By Rebecca Madgin
The final conference in our Utopian Urban Futures project was held in Leeds from 27-28 June 2016. The conference was held at the Headingly Arts and Enterprise Centre (HEART) and was well attended by academics from a number of different countries including the UK, America and India. Over the two days, four themes: Histories of the Future City, Imaginations, Possibilities, and Comparative Utopias guided the discussion. The four panels comprised of two plenary speakers per session plus 3-4 shorter, 15 minute papers and the conference was concluded with a roundtable by the academic organisers, Ayona Datta, Will Gould, Rebecca Madgin and Anu Sablok.
Histories of the Future City
The day started with an introduction to the project by Madgin and reports from the previous city workshops by Datta (Navi Mumbai, Nashik), Gould (Varanasi) and Sablok (Chandigarh), longer versions of which can be found on the project blog here. The first theme: Histories of the Future City was opened by Nandini Gooptu who took two utopian visions: 1. Civic nationalism in the early-twentieth century and 2. The techno-modern imaginings of the twenty-first century city. Through a wonderfully illustrated presentation Gooptu deconstructed the language used within utopian visions to debate how notions of inclusivity and exclusiveness are intricately bound up within the politics of utopia. Prashant Kidambi followed in his plenary with a discussion of the relationship between crisis moments and utopia to question the reactionary nature of utopian visioning and how this vision is an inextricable connection of past, present, and future. Both Gooptu and Kidambi adopted a long-run historical approach to their analysis and demonstrated how a combination of urban history and urban studies approaches can provoke productive points for exploration.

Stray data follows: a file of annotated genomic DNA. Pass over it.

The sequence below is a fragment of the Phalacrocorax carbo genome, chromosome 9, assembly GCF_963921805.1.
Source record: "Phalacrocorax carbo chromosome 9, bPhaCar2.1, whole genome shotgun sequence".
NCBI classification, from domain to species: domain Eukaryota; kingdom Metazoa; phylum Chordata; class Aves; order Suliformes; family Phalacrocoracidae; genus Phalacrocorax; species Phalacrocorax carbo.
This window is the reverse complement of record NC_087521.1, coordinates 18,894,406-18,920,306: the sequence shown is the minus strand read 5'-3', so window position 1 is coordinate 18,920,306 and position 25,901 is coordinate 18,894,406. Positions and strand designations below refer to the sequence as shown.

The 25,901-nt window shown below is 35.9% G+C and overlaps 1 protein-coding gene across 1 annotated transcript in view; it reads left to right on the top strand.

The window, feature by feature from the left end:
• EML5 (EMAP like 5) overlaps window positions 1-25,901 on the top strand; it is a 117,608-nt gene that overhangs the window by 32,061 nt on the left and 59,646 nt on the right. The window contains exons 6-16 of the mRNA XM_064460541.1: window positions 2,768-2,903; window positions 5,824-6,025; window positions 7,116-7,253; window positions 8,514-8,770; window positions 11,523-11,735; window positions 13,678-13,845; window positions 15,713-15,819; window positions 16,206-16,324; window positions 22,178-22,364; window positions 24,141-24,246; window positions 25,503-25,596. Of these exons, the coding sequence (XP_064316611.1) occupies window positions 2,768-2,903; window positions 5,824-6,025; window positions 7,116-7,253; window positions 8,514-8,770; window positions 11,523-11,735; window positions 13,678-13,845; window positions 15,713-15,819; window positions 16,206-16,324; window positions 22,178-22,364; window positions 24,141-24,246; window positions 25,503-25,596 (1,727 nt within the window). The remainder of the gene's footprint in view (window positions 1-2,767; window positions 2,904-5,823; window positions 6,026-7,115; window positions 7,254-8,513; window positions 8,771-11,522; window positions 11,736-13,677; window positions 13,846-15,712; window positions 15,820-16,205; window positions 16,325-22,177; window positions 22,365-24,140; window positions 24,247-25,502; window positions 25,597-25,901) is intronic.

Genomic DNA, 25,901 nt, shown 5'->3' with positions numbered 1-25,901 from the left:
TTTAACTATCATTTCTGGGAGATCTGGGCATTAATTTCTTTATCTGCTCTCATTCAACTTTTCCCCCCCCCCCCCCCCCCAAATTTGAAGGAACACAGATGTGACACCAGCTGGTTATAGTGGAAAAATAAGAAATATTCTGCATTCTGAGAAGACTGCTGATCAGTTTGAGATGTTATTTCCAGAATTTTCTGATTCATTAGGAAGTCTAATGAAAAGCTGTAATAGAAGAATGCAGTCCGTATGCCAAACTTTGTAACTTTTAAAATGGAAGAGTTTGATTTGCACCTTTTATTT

The remaining speakers in the session discussed a range of different topics ranging from the empirical and the conceptual and took in India, Egypt and the UK. Faiza Moatasim discussed the role of informality within utopian planning and set up a key theme that the conference would return to throughout and in the closing plenary: notably how can existing, often informal spaces and practices, be seen as integral part of the conversation about utopia. This was a theme that was picked up by Debapriya Ganguly as she presented emerging PhD research which explored how the role of the poor within the masterplan of Visakhapatnam. Aya Nassar then turned to present research on Egypt in the 1970s through the lens of the Unknown Solider monument in Cairo to question the role of ‘chance’ within the creation of utopian futures. Finally, Daryl Martin provided a fascinating and conceptually rich paper that juxtaposed Cedric Price and Henri Lefebrve as he asked the audience to consider the role of the non-plan and the unbuilt in utopian futures with particular reference to the M1, Montagu Country and Constable Country. Martin probably provided the quote of the day when as he repeated Price’s belief that one could improve Oxford Street by improving retail facilities in Hendon. The session provoked lively debate, particularly around the role of the informal, and was summed up by an in-depth discussion of the role of eco-houses, self-design and self-build as conference participants attempted to strike a balance between the needs of top-down utopian planning and personalised creations of improved urban futures.